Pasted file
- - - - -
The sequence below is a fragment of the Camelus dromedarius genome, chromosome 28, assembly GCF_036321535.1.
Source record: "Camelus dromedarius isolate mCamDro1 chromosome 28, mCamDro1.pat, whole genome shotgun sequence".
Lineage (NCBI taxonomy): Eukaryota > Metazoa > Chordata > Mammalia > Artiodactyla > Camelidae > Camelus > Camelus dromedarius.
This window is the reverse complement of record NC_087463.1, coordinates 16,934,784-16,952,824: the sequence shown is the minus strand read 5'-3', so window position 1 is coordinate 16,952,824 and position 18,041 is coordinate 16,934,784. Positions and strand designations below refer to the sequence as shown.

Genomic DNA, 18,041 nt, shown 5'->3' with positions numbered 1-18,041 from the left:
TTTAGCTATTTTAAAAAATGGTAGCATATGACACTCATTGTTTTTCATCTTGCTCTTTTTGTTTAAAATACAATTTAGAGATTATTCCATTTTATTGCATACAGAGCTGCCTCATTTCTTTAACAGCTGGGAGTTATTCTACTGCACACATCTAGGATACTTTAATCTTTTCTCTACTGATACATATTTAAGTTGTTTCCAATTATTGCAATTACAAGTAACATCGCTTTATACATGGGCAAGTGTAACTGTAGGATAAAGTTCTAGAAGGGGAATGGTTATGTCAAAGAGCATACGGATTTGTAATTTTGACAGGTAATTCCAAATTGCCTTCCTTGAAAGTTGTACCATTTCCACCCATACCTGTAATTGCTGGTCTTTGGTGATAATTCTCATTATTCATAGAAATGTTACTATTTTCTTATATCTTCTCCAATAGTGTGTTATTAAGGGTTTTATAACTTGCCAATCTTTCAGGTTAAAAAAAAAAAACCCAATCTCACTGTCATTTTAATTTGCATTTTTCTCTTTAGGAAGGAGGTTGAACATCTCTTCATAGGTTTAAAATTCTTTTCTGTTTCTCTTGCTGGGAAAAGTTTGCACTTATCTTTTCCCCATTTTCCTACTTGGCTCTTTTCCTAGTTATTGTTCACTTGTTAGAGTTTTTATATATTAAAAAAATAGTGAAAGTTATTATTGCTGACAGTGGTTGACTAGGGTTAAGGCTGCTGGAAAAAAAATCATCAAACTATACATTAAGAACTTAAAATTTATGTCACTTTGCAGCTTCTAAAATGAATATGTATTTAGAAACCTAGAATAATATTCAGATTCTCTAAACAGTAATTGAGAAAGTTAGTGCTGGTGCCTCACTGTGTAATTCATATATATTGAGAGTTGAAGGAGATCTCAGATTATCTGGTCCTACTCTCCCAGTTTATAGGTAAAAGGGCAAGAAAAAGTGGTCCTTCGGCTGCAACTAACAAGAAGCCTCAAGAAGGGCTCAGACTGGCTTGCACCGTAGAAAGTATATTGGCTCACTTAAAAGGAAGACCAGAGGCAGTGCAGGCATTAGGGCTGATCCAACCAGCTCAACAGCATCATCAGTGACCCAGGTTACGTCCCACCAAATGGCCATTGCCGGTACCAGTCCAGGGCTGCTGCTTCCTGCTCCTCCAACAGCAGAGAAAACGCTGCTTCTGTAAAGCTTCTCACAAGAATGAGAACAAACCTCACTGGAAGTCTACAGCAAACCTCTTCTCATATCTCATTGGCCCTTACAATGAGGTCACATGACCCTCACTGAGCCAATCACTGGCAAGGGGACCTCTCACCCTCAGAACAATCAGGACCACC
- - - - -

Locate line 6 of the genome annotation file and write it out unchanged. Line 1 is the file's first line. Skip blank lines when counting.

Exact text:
TTTAGCTATTTTAAAAAATGGTAGCATATGACACTCATTGTTTTTCATCTTGCTCTTTTTGTTTAAAATACAATTTAGAGATTATTCCATTTTATTGCATACAGAGCTGCCTCATTTCTTTAACAGCTGGGAGTTATTCTACTGCACACATCTAGGATACTTTAATCTTTTCTCTACTGATACATATTTAAGTTGTTTCCAATTATTGCAATTACAAGTAACATCGCTTTATACATGGGCAAGTGTAACTGTAGGATAAAGTTCTAGAAGGGGAATGGTTATGTCAAAGAGCATACGGATTTGTAATTTTGACAGGTAATTCCAAATTGCCTTCCTTGAAAGTTGTACCATTTCCACCCATACCTGTAATTGCTGGTCTTTGGTGATAATTCTCATTATTCATAGAAATGTTACTATTTTCTTATATCTTCTCCAATAGTGTGTTATTAAGGGTTTTATAACTTGCCAATCTTTCAGGTTAAAAAAAAAAAACCCAATCTCACTGTCATTTTAATTTGCATTTTTCTCTTTAGGAAGGAGGTTGAACATCTCTTCATAGGTTTAAAATTCTTTTCTGTTTCTCTTGCTGGGAAAAGTTTGCACTTATCTTTTCCCCATTTTCCTACTTGGCTCTTTTCCTAGTTATTGTTCACTTGTTAGAGTTTTTATATATTAAAAAAATAGTGAAAGTTATTATTGCTGACAGTGGTTGACTAGGGTTAAGGCTGCTGGAAAAAAAATCATCAAACTATACATTAAGAACTTAAAATTTATGTCACTTTGCAGCTTCTAAAATGAATATGTATTTAGAAACCTAGAATAATATTCAGATTCTCTAAACAGTAATTGAGAAAGTTAGTGCTGGTGCCTCACTGTGTAATTCATATATATTGAGAGTTGAAGGAGATCTCAGATTATCTGGTCCTACTCTCCCAGTTTATAGGTAAAAGGGCAAGAAAAAGTGGTCCTTCGGCTGCAACTAACAAGAAGCCTCAAGAAGGGCTCAGACTGGCTTGCACCGTAGAAAGTATATTGGCTCACTTAAAAGGAAGACCAGAGGCAGTGCAGGCATTAGGGCTGATCCAACCAGCTCAACAGCATCATCAGTGACCCAGGTTACGTCCCACCAAATGGCCATTGCCGGTACCAGTCCAGGGCTGCTGCTTCCTGCTCCTCCAACAGCAGAGAAAACGCTGCTTCTGTAAAGCTTCTCACAAGAATGAGAACAAACCTCACTGGAAGTCTACAGCAAACCTCTTCTCATATCTCATTGGCCCTTACAATGAGGTCACATGACCCTCACTGAGCCAATCACTGGCAAGGGGACCTCTCACCCTCAGAACAATCAGGACCACC